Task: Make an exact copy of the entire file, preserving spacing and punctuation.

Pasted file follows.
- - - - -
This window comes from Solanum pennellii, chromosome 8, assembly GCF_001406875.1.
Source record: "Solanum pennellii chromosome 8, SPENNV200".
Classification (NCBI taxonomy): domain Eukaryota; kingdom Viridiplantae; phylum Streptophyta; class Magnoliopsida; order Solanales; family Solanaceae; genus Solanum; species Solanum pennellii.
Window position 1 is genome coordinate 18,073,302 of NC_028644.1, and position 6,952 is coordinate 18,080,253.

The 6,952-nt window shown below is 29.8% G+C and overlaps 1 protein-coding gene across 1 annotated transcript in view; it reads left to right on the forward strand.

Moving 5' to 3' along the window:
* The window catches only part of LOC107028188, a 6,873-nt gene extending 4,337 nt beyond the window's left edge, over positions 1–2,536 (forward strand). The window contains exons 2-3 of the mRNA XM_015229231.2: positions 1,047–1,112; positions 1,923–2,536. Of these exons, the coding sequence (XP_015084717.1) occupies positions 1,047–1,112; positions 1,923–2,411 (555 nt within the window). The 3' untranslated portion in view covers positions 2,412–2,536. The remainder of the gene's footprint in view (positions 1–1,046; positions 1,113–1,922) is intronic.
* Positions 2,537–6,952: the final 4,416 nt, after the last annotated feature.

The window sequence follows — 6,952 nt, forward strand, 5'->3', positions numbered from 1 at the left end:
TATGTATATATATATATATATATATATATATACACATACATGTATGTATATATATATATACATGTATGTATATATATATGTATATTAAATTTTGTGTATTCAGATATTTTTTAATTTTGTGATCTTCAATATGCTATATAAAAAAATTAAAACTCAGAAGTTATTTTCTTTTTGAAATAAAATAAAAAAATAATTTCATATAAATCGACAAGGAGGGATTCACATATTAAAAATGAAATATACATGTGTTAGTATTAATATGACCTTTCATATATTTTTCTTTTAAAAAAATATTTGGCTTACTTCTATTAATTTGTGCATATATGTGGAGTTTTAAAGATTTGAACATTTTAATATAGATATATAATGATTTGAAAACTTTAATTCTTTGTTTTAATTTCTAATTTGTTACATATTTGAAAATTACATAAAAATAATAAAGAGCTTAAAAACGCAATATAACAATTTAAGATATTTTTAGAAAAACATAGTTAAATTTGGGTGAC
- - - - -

This window comes from Solanum pennellii, chromosome 8, assembly GCF_001406875.1.
Source record: "Solanum pennellii chromosome 8, SPENNV200".
Classification (NCBI taxonomy): domain Eukaryota; kingdom Viridiplantae; phylum Streptophyta; class Magnoliopsida; order Solanales; family Solanaceae; genus Solanum; species Solanum pennellii.
Window position 1 is genome coordinate 18,073,302 of NC_028644.1, and position 6,952 is coordinate 18,080,253.

The 6,952-nt window shown below is 29.8% G+C and overlaps 1 protein-coding gene across 1 annotated transcript in view; it reads left to right on the forward strand.

Moving 5' to 3' along the window:
* The window catches only part of LOC107028188, a 6,873-nt gene extending 4,337 nt beyond the window's left edge, over positions 1–2,536 (forward strand). The window contains exons 2-3 of the mRNA XM_015229231.2: positions 1,047–1,112; positions 1,923–2,536. Of these exons, the coding sequence (XP_015084717.1) occupies positions 1,047–1,112; positions 1,923–2,411 (555 nt within the window). The 3' untranslated portion in view covers positions 2,412–2,536. The remainder of the gene's footprint in view (positions 1–1,046; positions 1,113–1,922) is intronic.
* Positions 2,537–6,952: the final 4,416 nt, after the last annotated feature.

The window sequence follows — 6,952 nt, forward strand, 5'->3', positions numbered from 1 at the left end:
TATGTATATATATATATATATATATATATATACACATACATGTATGTATATATATATATACATGTATGTATATATATATGTATATTAAATTTTGTGTATTCAGATATTTTTTAATTTTGTGATCTTCAATATGCTATATAAAAAAATTAAAACTCAGAAGTTATTTTCTTTTTGAAATAAAATAAAAAAATAATTTCATATAAATCGACAAGGAGGGATTCACATATTAAAAATGAAATATACATGTGTTAGTATTAATATGACCTTTCATATATTTTTCTTTTAAAAAAATATTTGGCTTACTTCTATTAATTTGTGCATATATGTGGAGTTTTAAAGATTTGAACATTTTAATATAGATATATAATGATTTGAAAACTTTAATTCTTTGTTTTAATTTCTAATTTGTTACATATTTGAAAATTACATAAAAATAATAAAGAGCTTAAAAACGCAATATAACAATTTAAGATATTTTTAGAAAAACATAGTTAAATTTGGGTGAC